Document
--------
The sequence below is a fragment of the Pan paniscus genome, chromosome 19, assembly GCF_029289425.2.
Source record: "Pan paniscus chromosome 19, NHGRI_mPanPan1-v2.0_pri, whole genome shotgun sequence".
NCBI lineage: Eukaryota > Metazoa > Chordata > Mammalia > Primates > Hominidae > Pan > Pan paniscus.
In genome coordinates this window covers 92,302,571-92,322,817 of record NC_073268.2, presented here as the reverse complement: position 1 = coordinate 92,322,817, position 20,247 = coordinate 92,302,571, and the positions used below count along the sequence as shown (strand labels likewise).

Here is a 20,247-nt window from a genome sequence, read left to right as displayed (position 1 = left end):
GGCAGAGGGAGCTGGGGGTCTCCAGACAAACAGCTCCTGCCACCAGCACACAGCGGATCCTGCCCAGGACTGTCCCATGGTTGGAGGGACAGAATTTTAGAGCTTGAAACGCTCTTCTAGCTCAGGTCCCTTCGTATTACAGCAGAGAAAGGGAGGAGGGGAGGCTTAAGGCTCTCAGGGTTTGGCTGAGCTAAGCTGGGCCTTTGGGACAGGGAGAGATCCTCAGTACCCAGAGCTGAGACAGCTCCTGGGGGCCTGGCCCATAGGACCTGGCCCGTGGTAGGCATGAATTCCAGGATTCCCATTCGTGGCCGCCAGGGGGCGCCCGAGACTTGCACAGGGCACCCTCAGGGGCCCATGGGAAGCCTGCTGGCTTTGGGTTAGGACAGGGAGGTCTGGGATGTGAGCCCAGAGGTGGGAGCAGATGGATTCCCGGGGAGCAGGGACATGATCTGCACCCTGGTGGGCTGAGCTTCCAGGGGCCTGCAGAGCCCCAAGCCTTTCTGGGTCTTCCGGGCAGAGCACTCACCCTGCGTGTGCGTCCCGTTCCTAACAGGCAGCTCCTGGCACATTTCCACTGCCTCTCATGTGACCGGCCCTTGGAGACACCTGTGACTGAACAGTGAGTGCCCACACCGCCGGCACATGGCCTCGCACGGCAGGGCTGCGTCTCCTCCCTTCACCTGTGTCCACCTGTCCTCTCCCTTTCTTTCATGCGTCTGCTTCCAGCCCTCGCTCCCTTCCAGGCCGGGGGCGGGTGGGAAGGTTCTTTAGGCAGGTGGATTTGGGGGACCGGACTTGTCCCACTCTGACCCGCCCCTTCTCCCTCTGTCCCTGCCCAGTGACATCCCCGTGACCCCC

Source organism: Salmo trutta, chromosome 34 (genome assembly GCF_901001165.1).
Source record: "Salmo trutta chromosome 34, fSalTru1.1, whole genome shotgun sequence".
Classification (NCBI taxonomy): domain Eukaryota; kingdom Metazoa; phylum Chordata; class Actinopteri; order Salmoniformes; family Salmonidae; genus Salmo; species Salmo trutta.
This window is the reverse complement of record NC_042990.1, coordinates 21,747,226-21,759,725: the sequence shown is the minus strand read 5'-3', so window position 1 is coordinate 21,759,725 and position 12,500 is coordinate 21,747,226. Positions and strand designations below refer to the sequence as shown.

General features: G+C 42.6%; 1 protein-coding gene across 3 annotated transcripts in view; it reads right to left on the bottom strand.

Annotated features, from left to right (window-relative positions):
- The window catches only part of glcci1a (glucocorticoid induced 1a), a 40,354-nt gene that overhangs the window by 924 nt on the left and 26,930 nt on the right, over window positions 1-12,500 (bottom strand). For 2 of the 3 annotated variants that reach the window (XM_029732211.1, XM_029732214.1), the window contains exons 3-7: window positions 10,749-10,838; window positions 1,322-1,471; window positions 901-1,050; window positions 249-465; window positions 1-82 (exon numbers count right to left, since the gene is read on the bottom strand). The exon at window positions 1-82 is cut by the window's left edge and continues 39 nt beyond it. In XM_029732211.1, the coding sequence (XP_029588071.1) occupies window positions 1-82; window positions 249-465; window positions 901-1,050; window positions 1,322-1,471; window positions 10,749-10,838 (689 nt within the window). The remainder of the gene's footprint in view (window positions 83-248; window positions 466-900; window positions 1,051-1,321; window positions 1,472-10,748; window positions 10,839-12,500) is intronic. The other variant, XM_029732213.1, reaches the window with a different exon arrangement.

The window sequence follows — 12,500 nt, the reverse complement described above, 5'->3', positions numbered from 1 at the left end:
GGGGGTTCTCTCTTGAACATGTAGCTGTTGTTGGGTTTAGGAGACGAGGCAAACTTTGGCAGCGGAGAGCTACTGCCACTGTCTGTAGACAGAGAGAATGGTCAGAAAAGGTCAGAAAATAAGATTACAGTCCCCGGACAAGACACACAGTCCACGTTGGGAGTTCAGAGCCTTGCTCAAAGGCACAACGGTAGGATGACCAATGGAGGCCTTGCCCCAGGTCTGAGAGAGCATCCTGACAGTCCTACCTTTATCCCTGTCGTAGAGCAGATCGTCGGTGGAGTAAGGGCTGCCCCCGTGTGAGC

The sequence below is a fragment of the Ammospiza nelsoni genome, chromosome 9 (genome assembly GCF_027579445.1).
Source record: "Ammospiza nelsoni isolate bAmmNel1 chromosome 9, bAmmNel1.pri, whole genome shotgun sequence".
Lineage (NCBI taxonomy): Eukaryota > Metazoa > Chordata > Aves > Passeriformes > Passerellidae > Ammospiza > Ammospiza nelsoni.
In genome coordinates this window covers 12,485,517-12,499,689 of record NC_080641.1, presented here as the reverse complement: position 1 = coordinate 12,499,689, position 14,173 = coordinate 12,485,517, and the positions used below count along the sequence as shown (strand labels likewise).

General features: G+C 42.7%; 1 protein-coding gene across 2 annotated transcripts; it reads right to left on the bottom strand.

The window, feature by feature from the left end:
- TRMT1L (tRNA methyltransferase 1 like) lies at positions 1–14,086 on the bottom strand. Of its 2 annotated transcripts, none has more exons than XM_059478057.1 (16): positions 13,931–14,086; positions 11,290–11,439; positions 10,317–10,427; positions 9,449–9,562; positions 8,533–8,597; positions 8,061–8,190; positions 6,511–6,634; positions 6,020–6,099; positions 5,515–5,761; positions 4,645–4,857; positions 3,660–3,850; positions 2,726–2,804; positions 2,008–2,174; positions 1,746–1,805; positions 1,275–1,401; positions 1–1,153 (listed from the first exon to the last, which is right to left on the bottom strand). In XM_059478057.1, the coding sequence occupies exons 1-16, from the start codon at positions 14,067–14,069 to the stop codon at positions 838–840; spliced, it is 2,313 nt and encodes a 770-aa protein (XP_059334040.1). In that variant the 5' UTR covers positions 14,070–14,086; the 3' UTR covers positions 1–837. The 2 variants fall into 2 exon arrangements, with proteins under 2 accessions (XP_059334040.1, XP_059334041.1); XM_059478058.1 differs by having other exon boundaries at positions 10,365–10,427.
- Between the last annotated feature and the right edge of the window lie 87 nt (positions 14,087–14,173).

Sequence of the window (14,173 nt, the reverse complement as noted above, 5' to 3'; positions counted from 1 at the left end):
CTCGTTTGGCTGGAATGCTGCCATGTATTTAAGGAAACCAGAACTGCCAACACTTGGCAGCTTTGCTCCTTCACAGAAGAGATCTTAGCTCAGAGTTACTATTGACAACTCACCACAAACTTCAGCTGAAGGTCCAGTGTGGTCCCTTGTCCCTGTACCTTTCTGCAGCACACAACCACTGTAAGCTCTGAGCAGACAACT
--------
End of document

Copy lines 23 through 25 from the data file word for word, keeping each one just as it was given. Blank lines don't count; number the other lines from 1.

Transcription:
- Between the last annotated feature and the right edge of the window lie 87 nt (positions 14,087–14,173).

Sequence of the window (14,173 nt, the reverse complement as noted above, 5' to 3'; positions counted from 1 at the left end):
CTCGTTTGGCTGGAATGCTGCCATGTATTTAAGGAAACCAGAACTGCCAACACTTGGCAGCTTTGCTCCTTCACAGAAGAGATCTTAGCTCAGAGTTACTATTGACAACTCACCACAAACTTCAGCTGAAGGTCCAGTGTGGTCCCTTGTCCCTGTACCTTTCTGCAGCACACAACCACTGTAAGCTCTGAGCAGACAACT